Here’s an example. Betsy, 65, works as the head of social work at a local nursing home. She’s been in treatment with me for over 25 years, initially to recover from her abusive marriage. As the years passed and layers peeled away, it became clear that the source of all her symptoms and interpersonal problems was childhood trauma. Four years ago, she had a disastrous affair with a man from work.
Breaking from him took two years, and the struggle ripped away her usual defenses, allowing for new insights. Enter the pandemic and remote phone work.
It took a few sessions for the two of us to establish a working rhythm. In a way, it was like being with a new client. Much more frequently than I would in an in-person session, I mirrored, reviewed, and asked for confirmation that I understood what she was telling me. Then we had a real-time aha moment.
“So wait,” I said into the phone, pausing to think as I glanced around the room without seeing it, “are you saying . . .” I leaned forward in my chair, my attention closely tuned to her breathing “. . . that this boyfriend, and the one before, and your ex-husband, are all the same kind of man?”
“Yes!” she said. A long silence ensued. I waited, listening intently to her deep, regular, slow breaths. Then, a little huff, a pause, and—“Oh my god.” Her silence was so active, it was like hearing her think. “Could it be . . .” she whispered.
“They’re all variations of your father?” I offered, feeling the risk run through my body, even as I let the words go.
It’s not like we hadn’t discussed this insight before. We had, many times. But something was going on here that was new, and it was important not to miss the opportunity. How would she react? I couldn’t see her. I couldn’t scan her face or her body language. All I had was the surf-like regularity of her breath in my ear. Then a creak, and a rustling of cloth against cloth. She started chuckling, at first low and soft at the back of her throat, and then building to a full out laugh. I sagged back in my chair with a combination of relief, amazement, and fatigue.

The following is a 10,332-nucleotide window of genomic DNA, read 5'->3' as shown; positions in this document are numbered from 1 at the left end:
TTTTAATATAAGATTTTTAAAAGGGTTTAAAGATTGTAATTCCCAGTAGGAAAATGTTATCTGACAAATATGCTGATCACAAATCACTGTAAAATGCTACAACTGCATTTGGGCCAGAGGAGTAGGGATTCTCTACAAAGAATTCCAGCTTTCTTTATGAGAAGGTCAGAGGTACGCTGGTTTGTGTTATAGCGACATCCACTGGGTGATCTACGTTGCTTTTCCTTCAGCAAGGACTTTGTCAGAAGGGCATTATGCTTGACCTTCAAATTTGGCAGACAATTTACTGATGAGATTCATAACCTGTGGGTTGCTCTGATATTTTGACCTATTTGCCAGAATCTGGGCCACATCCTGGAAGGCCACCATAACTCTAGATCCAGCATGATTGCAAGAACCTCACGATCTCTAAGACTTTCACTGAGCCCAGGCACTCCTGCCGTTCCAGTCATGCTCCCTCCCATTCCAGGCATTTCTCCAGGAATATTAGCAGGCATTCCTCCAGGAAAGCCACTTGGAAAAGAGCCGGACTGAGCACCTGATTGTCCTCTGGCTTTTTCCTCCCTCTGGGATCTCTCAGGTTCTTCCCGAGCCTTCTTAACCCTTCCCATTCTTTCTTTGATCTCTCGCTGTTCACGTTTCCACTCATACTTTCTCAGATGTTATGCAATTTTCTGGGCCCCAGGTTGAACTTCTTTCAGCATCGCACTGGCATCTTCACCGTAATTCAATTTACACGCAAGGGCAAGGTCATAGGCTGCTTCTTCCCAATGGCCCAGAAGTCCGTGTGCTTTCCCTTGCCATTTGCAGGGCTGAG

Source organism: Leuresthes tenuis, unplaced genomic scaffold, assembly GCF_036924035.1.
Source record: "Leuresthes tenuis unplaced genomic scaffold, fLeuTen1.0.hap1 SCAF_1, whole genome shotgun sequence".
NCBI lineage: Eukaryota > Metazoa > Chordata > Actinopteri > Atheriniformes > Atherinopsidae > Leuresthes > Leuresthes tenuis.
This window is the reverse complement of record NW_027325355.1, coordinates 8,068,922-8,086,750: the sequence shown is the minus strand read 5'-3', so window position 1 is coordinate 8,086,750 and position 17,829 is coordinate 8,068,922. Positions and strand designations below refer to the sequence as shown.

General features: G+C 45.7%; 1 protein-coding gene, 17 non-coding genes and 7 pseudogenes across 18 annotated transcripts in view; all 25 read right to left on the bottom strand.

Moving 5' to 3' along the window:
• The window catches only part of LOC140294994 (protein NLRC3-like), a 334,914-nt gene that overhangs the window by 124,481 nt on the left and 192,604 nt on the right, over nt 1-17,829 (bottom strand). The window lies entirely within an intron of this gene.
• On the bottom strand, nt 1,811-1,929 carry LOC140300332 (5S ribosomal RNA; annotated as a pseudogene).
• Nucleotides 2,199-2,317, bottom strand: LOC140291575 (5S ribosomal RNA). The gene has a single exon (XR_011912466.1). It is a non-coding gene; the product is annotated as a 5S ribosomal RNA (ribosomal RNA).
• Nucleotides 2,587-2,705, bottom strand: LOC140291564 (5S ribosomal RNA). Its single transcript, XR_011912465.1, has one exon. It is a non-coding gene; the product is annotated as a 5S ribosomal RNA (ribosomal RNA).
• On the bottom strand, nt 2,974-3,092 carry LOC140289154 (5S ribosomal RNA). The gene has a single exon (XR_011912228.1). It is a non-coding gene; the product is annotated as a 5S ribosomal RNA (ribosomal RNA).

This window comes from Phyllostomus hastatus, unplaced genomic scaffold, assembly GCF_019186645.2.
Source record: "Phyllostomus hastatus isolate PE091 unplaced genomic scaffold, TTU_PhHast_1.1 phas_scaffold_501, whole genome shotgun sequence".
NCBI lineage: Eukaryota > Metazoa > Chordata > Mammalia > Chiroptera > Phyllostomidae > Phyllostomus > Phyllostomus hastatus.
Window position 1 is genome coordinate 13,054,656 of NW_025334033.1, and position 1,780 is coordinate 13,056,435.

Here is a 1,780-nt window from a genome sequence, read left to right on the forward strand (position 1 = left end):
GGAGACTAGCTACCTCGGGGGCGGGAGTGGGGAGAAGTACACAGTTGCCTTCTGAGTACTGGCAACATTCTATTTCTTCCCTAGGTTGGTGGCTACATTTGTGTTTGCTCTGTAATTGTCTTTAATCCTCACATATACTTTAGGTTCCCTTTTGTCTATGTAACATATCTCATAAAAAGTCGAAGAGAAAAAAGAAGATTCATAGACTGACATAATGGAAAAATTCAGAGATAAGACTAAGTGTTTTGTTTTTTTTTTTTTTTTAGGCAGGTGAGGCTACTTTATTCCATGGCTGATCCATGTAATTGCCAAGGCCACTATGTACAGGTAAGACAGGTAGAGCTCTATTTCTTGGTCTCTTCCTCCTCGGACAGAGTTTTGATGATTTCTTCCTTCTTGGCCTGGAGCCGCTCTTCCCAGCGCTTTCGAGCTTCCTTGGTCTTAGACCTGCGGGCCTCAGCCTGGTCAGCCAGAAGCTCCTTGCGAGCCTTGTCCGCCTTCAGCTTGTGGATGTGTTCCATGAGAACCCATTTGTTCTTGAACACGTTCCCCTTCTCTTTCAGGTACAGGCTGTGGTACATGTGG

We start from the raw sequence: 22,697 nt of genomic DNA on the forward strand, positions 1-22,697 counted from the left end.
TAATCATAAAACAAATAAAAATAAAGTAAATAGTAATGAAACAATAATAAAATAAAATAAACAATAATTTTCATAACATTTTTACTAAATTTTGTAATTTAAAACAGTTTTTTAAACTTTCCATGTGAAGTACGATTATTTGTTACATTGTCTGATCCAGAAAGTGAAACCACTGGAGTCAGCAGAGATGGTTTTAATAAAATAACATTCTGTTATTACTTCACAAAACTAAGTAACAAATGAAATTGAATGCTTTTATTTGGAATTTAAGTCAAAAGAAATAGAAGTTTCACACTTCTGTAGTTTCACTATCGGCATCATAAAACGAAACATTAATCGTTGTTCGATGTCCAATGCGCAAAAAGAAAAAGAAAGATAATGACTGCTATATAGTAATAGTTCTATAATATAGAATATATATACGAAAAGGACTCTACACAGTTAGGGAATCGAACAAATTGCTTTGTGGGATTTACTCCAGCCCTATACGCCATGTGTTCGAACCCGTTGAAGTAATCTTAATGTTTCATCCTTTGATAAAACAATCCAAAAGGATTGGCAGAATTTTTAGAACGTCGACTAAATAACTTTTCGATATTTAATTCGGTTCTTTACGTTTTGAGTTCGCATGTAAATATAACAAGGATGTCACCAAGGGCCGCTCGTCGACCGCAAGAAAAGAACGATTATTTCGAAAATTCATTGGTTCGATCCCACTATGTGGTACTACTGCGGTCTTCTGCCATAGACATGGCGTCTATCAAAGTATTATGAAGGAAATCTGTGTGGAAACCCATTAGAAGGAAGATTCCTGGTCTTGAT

So you see, despite the limitations, it’s possible to do transformative work by phone. I don’t find that to be true for video. Still, it goes without saying (I’ll say it anyway) that contact in any form is better than none. No matter how you “see” your clients these days, do it. They need us more than ever.
PHOTO © ISTOCK / DRAGONIMAGES
Daniela Gitlin, MD, is rural psychiatrist in private practice in upstate New York. Her clinical memoir Practice, Practice, Practice: This Psychiatrist’s Life was selected a Finalist by the 2021 International Book Awards. Her second book, Doorknob Moments: Why Clients Drop Shockers on Their Way Out the Door and Why You Want Them To will be published by WW Norton in 2024. Learn more at danielagitlin.com.